He tossed the branch to the ground, wiping his hands on his jeans. “All right. I’ll go in first, make sure there’s nothing too, you know, spooky in there, and then I’ll come back out here and help you in, okay?”

“Okay.” Ashton clasped his hands together at his chest as Dominic grabbed the bottom of the window and pulled himself up. “Be careful, Dom.”

“Sure thing, Ash.” Dominic grabbed the upper part of the window frame, slinging a leg through the empty frame. The wood creaked beneath his weight, but he paid it no mind. He wasn’t planning on sitting there long. He drew in a breath and dropped down from the window, bending his knees to lessen the strain on his ankles.

He straightened himself out, dusting his hands on his shirt. His eyes scanned the shed.

Dust floated in the stream of light shining in through the broken window. Sunlight managed to force its way through the dirt and grime caked onto the other windows, the light scattered across the floor.

Dominic cleared his throat as he walked over to one of the tables. A small key sat next to a closed book, both covered in dust and cobwebs.

“Dom!”

“I’m all right!” Dominic assured. He grabbed the key, wiping his hand on his jeans to quickly rid himself of the cobweb feeling between his fingers. He tucked the key into his pocket and headed for the window. He pulled himself back up and out, dropping to the ground below.

“Dom, look,” Ashton whispered.

Dominic walked back to where Ashton stood, his eyes focusing on the rabbit Ashton was staring at. “It’s just a rabbit.”

“So?”

“I mean, you’ve probably seen ‘em before.”

“Well… yeah, but they’re still, you know, life. You gotta, like, stop and smell the roses, right?” Ashton glanced up before shrugging. “Or look at the rabbits, I guess.”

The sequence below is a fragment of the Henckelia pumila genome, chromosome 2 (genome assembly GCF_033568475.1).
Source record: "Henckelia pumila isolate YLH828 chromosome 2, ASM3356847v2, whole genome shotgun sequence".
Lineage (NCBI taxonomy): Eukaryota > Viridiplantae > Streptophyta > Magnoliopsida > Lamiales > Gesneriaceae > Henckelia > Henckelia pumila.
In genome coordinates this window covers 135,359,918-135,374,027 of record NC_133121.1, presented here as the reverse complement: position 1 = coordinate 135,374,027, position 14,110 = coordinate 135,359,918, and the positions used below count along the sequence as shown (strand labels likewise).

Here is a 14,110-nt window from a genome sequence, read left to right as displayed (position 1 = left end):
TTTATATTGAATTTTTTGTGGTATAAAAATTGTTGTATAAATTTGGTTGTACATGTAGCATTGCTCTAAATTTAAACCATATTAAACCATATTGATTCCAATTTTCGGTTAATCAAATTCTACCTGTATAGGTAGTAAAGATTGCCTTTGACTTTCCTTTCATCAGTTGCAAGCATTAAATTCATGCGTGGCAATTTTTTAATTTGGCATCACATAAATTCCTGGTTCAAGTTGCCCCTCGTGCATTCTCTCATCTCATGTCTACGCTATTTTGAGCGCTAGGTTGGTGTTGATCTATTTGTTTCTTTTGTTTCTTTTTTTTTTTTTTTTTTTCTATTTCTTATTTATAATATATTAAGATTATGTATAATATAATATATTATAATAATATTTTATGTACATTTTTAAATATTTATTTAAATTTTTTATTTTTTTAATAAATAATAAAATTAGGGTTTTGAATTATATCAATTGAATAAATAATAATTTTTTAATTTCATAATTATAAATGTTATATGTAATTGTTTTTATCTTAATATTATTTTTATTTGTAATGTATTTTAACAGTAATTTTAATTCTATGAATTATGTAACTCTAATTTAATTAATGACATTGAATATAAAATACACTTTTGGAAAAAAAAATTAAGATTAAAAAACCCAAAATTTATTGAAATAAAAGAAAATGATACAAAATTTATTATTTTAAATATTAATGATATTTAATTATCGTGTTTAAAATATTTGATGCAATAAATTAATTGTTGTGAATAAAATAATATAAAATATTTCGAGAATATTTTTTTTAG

“You should buy a rabbit when you go back home.”

“Mom says I can’t have any pets. She pays my bills,” Ashton said. “Well… I have an allowance, I guess.”

Dominic frowned. “How much do you get a month?”

“I dunno. Mom buys my groceries, so I kinda just, you know… stay home. I buy a pop at the gas station after my appointments with Miss Christian, though.”

“That’s bullshit.”

“I’m used to it,” Ashton said simply.

Dominic shook his head. “Doesn’t make it any less bullshitty,” he said. He walked up to the door of the shed, pulling the key from his pocket. Ashton let out a sound of disappointment as the rabbit hopped away. Dominic squatted down and, with a bit of finagling, turned the key in the lock. He dropped the lock to the ground and rose to his feet, pulling the door open. It creaked and scraped against the ground in one last fight against him, but he managed.

“There we go,” Dominic said quietly.

Ashton followed him into the shed. “It’s dirty.”

Dominic snorted. “Well, yeah, dude. I coulda told you that,” he said.

Ashton shoved his hands into his pockets. “What’s that?” he asked, nodding toward the table.

“A book, diary, something like that.”

“No, I know that. I’m not that stupid,” Ashton said.

“Sorry.”

“I just meant, like… did you read it?”

“Not really something I’m interested in.”

Ashton crossed the floor and grabbed the book, gently shaking it free of cobwebs. He cracked it open and walked back toward the door. After flipping through several pages, he whispered a single, “Whoa.”

“What?”

“Some guy killed people here?”

Dominic frowned. He walked up to Ashton, looking down at the book over the shorter man’s shoulder. He scanned the page Ashton had stopped on, his brow furrowed. “I’d call that the scribbles of a mad man,” he said, despite the fact that the page detailed the murder of a young woman.

“Realy? Think it’s like, fiction or something?”

“Could be,” Dominic said quietly. He touched his fingers to the page, wishing the person that had written it was in front of him. If he could touch the writer, he’d know exactly what had been running through their head when they’d sat down to write these words out. Sadly, the writer of the angry words wasn’t around, and Dominic had no way into their mind.

He cleared his throat, patting Ashton on the shoulder. “Come on, Ash. Let’s go inside.”

“Can I take the book?” Ashton asked.

“Sure, man. Whatever you want.” Dominic crossed his arms over his chest as they headed back for the house. “Once it’s dark, we can have a little, you know, fire or something. If you wanted. I just don’t feel safe letting you walk around in the daylight. I won’t let you get spotted until after Tamara’s taken care of.”

“That’d be cool,” Ashton said with a nod. “When’s Tamara gonna be ‘taken care of’?” he asked.

“June, maybe,” Dominic said. He’d hate to break his ritual. He’d hate to kill her outside of a full moon, but he’d do it if he had to. He’d stop Tamara before she had a chance to violate Ashton, and he’d stop her before she could make his anger issues any worse than they already were.

He just needed a little bit of time first.